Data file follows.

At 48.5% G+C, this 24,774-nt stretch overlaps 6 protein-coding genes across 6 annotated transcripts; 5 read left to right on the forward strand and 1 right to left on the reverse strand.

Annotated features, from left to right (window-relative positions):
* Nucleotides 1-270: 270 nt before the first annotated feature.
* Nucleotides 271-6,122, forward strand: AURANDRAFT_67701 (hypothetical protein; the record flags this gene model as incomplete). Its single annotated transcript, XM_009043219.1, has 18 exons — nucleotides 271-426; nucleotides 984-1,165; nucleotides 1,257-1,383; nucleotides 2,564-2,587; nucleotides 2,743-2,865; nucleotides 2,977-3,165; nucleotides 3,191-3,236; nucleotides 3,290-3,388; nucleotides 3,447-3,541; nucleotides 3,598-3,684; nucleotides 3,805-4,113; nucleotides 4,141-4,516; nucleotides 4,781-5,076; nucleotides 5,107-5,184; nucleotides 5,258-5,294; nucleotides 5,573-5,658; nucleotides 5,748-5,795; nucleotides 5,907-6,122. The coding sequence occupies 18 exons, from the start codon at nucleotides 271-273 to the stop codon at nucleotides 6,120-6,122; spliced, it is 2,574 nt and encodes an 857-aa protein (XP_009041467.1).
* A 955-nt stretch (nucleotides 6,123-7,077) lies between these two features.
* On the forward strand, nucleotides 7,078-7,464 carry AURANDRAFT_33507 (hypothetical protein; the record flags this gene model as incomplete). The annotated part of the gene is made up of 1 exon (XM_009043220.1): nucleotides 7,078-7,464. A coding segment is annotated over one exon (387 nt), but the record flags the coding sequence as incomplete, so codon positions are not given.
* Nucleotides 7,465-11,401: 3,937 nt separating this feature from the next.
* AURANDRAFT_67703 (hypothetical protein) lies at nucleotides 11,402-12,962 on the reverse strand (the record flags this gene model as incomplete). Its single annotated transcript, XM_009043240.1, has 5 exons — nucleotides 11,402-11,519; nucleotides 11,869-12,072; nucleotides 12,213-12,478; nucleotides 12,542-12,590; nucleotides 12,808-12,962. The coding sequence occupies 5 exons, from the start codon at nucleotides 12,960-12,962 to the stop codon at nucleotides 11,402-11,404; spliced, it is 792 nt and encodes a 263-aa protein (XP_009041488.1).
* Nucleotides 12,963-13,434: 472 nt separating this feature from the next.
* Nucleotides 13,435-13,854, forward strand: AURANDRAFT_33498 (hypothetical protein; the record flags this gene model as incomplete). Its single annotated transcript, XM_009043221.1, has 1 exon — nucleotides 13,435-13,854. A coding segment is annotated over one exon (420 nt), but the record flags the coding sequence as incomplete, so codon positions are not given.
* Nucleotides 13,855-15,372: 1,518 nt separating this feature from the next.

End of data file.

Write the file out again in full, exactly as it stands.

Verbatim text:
At 48.5% G+C, this 24,774-nt stretch overlaps 6 protein-coding genes across 6 annotated transcripts; 5 read left to right on the forward strand and 1 right to left on the reverse strand.

Annotated features, from left to right (window-relative positions):
* Nucleotides 1-270: 270 nt before the first annotated feature.
* Nucleotides 271-6,122, forward strand: AURANDRAFT_67701 (hypothetical protein; the record flags this gene model as incomplete). Its single annotated transcript, XM_009043219.1, has 18 exons — nucleotides 271-426; nucleotides 984-1,165; nucleotides 1,257-1,383; nucleotides 2,564-2,587; nucleotides 2,743-2,865; nucleotides 2,977-3,165; nucleotides 3,191-3,236; nucleotides 3,290-3,388; nucleotides 3,447-3,541; nucleotides 3,598-3,684; nucleotides 3,805-4,113; nucleotides 4,141-4,516; nucleotides 4,781-5,076; nucleotides 5,107-5,184; nucleotides 5,258-5,294; nucleotides 5,573-5,658; nucleotides 5,748-5,795; nucleotides 5,907-6,122. The coding sequence occupies 18 exons, from the start codon at nucleotides 271-273 to the stop codon at nucleotides 6,120-6,122; spliced, it is 2,574 nt and encodes an 857-aa protein (XP_009041467.1).
* A 955-nt stretch (nucleotides 6,123-7,077) lies between these two features.
* On the forward strand, nucleotides 7,078-7,464 carry AURANDRAFT_33507 (hypothetical protein; the record flags this gene model as incomplete). The annotated part of the gene is made up of 1 exon (XM_009043220.1): nucleotides 7,078-7,464. A coding segment is annotated over one exon (387 nt), but the record flags the coding sequence as incomplete, so codon positions are not given.
* Nucleotides 7,465-11,401: 3,937 nt separating this feature from the next.
* AURANDRAFT_67703 (hypothetical protein) lies at nucleotides 11,402-12,962 on the reverse strand (the record flags this gene model as incomplete). Its single annotated transcript, XM_009043240.1, has 5 exons — nucleotides 11,402-11,519; nucleotides 11,869-12,072; nucleotides 12,213-12,478; nucleotides 12,542-12,590; nucleotides 12,808-12,962. The coding sequence occupies 5 exons, from the start codon at nucleotides 12,960-12,962 to the stop codon at nucleotides 11,402-11,404; spliced, it is 792 nt and encodes a 263-aa protein (XP_009041488.1).
* Nucleotides 12,963-13,434: 472 nt separating this feature from the next.
* Nucleotides 13,435-13,854, forward strand: AURANDRAFT_33498 (hypothetical protein; the record flags this gene model as incomplete). Its single annotated transcript, XM_009043221.1, has 1 exon — nucleotides 13,435-13,854. A coding segment is annotated over one exon (420 nt), but the record flags the coding sequence as incomplete, so codon positions are not given.
* Nucleotides 13,855-15,372: 1,518 nt separating this feature from the next.